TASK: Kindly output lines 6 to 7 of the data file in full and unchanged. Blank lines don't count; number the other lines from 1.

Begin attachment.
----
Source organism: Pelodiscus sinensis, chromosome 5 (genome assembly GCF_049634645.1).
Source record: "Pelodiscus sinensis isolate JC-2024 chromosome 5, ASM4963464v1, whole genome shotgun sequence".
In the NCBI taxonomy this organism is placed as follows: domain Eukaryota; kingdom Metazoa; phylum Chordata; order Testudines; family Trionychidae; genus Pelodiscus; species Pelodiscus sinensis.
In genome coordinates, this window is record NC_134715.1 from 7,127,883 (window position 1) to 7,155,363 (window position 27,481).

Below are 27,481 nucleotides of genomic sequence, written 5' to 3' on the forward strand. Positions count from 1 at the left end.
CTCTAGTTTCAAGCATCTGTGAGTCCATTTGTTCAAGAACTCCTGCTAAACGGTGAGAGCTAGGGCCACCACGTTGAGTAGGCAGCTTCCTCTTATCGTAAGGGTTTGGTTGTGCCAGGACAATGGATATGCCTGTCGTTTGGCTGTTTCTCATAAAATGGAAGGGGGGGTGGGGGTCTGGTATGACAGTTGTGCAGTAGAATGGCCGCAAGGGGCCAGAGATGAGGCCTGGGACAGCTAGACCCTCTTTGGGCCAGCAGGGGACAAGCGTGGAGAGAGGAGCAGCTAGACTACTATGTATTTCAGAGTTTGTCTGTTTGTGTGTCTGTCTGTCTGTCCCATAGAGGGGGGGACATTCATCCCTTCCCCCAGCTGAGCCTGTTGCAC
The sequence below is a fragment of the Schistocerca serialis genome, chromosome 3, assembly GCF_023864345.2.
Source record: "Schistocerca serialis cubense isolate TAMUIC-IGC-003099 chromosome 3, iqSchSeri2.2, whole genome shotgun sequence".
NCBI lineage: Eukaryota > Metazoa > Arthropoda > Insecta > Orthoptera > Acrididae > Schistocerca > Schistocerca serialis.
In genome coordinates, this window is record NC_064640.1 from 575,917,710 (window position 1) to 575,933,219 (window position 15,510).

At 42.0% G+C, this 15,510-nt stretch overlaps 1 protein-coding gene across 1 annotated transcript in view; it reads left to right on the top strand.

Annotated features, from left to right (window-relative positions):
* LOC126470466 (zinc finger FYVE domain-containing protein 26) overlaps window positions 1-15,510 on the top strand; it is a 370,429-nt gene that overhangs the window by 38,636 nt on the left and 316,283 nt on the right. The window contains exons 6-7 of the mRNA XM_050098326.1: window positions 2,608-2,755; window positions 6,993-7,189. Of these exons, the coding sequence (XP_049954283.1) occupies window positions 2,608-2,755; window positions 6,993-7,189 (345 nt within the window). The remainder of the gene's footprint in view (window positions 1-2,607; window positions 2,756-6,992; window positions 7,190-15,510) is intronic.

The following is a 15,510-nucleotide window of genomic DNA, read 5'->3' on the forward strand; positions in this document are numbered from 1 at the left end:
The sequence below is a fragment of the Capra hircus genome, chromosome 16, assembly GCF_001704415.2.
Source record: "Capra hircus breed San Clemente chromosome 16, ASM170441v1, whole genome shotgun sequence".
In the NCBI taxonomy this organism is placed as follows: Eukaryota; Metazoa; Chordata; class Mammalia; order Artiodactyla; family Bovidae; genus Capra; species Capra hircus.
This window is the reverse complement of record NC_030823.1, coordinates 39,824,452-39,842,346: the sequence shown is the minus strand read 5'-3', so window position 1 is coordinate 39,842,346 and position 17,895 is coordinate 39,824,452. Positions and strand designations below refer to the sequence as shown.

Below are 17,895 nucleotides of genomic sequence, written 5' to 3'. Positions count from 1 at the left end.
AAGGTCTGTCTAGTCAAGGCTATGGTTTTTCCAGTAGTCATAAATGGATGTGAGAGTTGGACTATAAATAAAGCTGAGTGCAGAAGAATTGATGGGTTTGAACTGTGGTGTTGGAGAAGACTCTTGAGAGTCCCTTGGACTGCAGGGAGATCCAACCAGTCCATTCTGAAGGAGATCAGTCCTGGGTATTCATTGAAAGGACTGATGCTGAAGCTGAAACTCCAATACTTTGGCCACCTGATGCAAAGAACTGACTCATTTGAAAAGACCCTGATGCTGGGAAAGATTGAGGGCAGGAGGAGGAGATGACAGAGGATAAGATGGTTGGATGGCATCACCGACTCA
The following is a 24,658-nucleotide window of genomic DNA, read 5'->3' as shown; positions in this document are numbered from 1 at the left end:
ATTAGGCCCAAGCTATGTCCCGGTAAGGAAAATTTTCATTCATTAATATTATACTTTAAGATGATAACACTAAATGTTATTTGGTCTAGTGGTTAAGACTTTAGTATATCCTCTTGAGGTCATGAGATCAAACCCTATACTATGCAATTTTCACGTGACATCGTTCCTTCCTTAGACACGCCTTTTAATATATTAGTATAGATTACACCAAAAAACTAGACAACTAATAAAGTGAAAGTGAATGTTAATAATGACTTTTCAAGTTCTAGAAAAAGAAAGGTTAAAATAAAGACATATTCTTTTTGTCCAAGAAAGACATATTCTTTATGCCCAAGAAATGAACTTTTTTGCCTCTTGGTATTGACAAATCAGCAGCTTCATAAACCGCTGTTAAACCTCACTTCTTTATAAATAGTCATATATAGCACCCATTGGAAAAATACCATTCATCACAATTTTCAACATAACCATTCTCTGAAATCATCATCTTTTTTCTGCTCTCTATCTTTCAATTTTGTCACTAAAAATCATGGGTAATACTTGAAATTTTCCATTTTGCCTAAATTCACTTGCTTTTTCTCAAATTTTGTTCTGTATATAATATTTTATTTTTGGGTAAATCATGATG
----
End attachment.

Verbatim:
CTCTAGTTTCAAGCATCTGTGAGTCCATTTGTTCAAGAACTCCTGCTAAACGGTGAGAGCTAGGGCCACCACGTTGAGTAGGCAGCTTCCTCTTATCGTAAGGGTTTGGTTGTGCCAGGACAATGGATATGCCTGTCGTTTGGCTGTTTCTCATAAAATGGAAGGGGGGGTGGGGGTCTGGTATGACAGTTGTGCAGTAGAATGGCCGCAAGGGGCCAGAGATGAGGCCTGGGACAGCTAGACCCTCTTTGGGCCAGCAGGGGACAAGCGTGGAGAGAGGAGCAGCTAGACTACTATGTATTTCAGAGTTTGTCTGTTTGTGTGTCTGTCTGTCTGTCCCATAGAGGGGGGGACATTCATCCCTTCCCCCAGCTGAGCCTGTTGCAC
The sequence below is a fragment of the Schistocerca serialis genome, chromosome 3, assembly GCF_023864345.2.